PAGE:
With a drought that has affected farmers throughout the Midwest this summer, area crop growers may have felt relief when Ohio Gov. John Kasich announced Wednesday the U.S. Department of Agriculture has made loans available for affected farmers in Seneca County and most of the state.
The announcement, which came a few weeks after many farmers were made aware, allows for farmers to apply through their local Farm Service Agencies for loans to restore or replace property, pay production costs associated with the period of the disaster and refinance some debts.
Holly Gates, farm loan manager for the Seneca County Farm Service Agency, said eligibility requires that farmers suffered at least 30 percent loss in crop production or physical loss to livestock, livestock products, real estate or personal property, and that they are unable to receive credit from commercial sources, among other requirements.
According to a news release, producers can borrow up to 100 percent of losses, up to $500,000. Depending on collateral provided and loan type, the loan is to be repaid within one to seven years, or up to 30 years for physical losses to real estate. The interest rate is fixed at 2.25 percent.
Seneca County Commissioner Jeff Wagner, who also farms, said he does not believe many farmers in the area would be taking advantage of the loans, but called the announcement "better than nothing."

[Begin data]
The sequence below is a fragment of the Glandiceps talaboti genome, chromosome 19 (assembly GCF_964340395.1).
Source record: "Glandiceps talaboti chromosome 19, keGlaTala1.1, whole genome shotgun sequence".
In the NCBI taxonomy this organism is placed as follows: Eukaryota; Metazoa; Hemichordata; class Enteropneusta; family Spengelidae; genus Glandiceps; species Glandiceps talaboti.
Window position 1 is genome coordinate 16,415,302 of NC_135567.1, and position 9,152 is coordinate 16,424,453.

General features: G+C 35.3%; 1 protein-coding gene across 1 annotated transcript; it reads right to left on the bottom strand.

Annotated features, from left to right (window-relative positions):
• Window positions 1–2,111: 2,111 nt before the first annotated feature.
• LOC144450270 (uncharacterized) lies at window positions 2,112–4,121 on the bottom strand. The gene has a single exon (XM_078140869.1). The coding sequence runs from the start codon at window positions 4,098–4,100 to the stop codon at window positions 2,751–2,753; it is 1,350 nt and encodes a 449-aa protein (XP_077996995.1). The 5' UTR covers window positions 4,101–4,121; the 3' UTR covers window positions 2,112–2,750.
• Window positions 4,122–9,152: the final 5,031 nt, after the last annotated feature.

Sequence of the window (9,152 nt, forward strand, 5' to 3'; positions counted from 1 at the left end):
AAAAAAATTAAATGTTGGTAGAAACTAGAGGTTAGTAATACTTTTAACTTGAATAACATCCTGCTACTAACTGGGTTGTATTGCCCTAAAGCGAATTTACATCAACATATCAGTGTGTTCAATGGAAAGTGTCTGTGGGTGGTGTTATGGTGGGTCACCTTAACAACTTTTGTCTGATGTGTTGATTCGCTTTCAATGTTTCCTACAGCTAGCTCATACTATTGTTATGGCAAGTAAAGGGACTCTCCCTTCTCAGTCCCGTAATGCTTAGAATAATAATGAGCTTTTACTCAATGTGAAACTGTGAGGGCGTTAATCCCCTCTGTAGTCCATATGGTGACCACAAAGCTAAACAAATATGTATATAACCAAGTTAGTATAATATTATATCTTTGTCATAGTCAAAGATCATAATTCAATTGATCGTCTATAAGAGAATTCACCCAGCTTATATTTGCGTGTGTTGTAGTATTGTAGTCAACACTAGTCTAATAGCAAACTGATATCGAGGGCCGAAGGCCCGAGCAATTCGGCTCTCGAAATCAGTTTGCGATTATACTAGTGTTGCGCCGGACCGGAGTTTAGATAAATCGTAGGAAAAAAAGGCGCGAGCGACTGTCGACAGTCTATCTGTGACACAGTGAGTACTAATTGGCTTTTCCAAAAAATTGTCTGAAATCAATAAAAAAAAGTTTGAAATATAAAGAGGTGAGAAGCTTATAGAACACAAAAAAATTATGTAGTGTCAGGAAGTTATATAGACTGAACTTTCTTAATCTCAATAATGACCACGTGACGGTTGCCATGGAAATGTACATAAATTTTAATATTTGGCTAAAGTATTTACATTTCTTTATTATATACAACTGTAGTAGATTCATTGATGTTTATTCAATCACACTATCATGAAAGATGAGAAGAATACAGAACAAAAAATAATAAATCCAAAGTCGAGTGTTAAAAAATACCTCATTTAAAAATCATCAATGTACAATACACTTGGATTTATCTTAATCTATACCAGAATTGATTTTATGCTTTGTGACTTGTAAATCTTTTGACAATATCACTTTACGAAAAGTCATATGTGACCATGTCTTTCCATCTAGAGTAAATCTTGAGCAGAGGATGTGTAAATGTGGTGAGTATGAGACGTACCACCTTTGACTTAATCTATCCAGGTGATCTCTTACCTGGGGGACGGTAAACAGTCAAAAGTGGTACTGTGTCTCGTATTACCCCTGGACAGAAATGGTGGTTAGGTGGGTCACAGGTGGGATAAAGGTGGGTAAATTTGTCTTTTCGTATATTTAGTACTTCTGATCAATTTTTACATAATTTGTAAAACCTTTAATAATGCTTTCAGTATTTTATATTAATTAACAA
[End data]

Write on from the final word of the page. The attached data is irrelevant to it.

The weather in recent years has been mixed for area farmers, Seneca County Farm Bureau Director Darren Frank said, with a harsh fall last year, followed by a warm winter and mild spring and then drought in the summer, with occasional heavy rainfall. Because of conditions, farmers were able to plant more in the spring than ever before, but Frank said dry conditions caused the crop to fare worse than that planted later.
However, Frank said Seneca and other counties her office covers, including Hardin, Hancock and Wyandot, have done better than others.
"Definitely the yields are lower, but not as hard hit the further northwest you go," she said.
Gates echoed Frank's statements, saying she has not heard requests from Seneca County farmers, but some Williams, Paulding and Defiance county residents have been in contact with the office.
An informational meeting about the loan program sponsored through the Ohio FSA, Ohio Department of Agriculture and Ohio State University Extension is at 5:30 p.m. Wednesday at Campus Center Building, Room 120, at Heidelberg University. Gates said Steve D. Maurer, executive director of Ohio FSA, is to attend.